Examine the Principal’s Tendency to Micro-manage

Some principals have a hard time letting other people do the work that needs to be done. They are constantly looking over the shoulders of their staff, always meddling. Or worse, they make late-in-the-process changes that drive deadline-generated crisis. They seem not to really trust the intelligent and hard-working people they have hired, and a culture of disempowerment often evolves. The most obvious symptom of this is a harried, overworked principal, who always stays late and works weekends. Principals need to be very strategic about what work they do themselves and what they delegate. Principals should only do the work that only they can do. All other work should be delegated, including some of the fun and interesting work.

If a principal thinks, “I can do this faster/better myself”, then a more skilled employee needs to be hired, or more training and coaching must take place. Identify the most routine aspects of your work, the tasks that can be described in a step-by-step list. These are the easiest to delegate and teach even novice staff to do. Then identify tasks, such as filling out certain forms that are the same process each time, but with a variety of customised situations. These you can delegate to emerging contributors that you can trust to think about what they are doing.

Improve Communication, Staff Learning and Empowerment

Part of the previous idea is that in order to delegate, the staff must be trained and be authorised to act on their decisions. Give stretch assignments, if possible, but be there to mentor – ‘sink or swim’ is very inefficient. Institute regular contact (almost every day) with each employee to check in on what they are doing and to mentor and coach. This practice of sharing knowledge broadly and regularly is critical to small practice success.

Use Technology to Help

Synchronise office-wide calendars with individual calendars. The more everybody knows about where everyone else is, the better a firm will operate. Use SLACK, or a similar app, for internal communications, to remove them from email, for internal direct messaging, to remove them from texts, and as a vehicle to share all kinds of knowledge and information. Consider the use of voice memos to record project notes after a client meeting so you can transmit them to the project team and have a permanent record of your thoughts.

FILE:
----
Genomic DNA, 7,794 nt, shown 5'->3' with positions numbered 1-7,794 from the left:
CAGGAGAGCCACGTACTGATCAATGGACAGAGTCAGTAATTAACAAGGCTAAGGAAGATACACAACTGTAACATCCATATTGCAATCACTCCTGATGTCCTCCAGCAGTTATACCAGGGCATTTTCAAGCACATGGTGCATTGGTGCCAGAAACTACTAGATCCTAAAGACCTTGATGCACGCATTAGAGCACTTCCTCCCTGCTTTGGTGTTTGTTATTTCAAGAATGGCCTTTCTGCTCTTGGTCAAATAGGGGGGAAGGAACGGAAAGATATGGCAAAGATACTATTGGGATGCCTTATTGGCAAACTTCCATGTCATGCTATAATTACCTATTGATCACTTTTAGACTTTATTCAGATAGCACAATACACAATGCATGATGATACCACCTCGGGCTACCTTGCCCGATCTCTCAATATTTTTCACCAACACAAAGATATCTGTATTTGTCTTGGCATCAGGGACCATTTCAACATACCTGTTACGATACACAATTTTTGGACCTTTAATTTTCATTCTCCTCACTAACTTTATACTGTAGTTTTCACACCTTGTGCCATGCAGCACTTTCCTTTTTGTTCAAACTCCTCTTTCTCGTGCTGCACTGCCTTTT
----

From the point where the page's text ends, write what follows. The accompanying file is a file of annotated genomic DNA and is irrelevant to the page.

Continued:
Rena M. Klein, FAIA is a nationally recognised expert in small firm practice, having served as executive editor of AIA’s The Architect’s Handbook of Professional Practice, 15th edition (Wiley 2013) and as past-chair of the national Advisory Group for the AIA Practice Management Knowledge Community. As VP of Investment Partnerships Charrette Venture Group, she advises partner firms on all aspects of financial management and operations. With 20 years of experience as the owner of a small architecture firm, and over 10 years as a consultant and educator, Rena brings a special understanding of design firms managed by entrepreneurial architects. She has served as an adjunct professor at various universities teaching professional practice, ethics, project management, and leadership to students of architecture. Rena received her Bachelors in Architecture from the University of Oregon and her Masters in Management and Organisational Development from Antioch University in Seattle. Rena is based in Albuquerque, New Mexico.

This article was originally published by Licensed Architect and the Charrette Venture Group, and was republished here with permission.

Photo: Malte Wingen, Unsplash.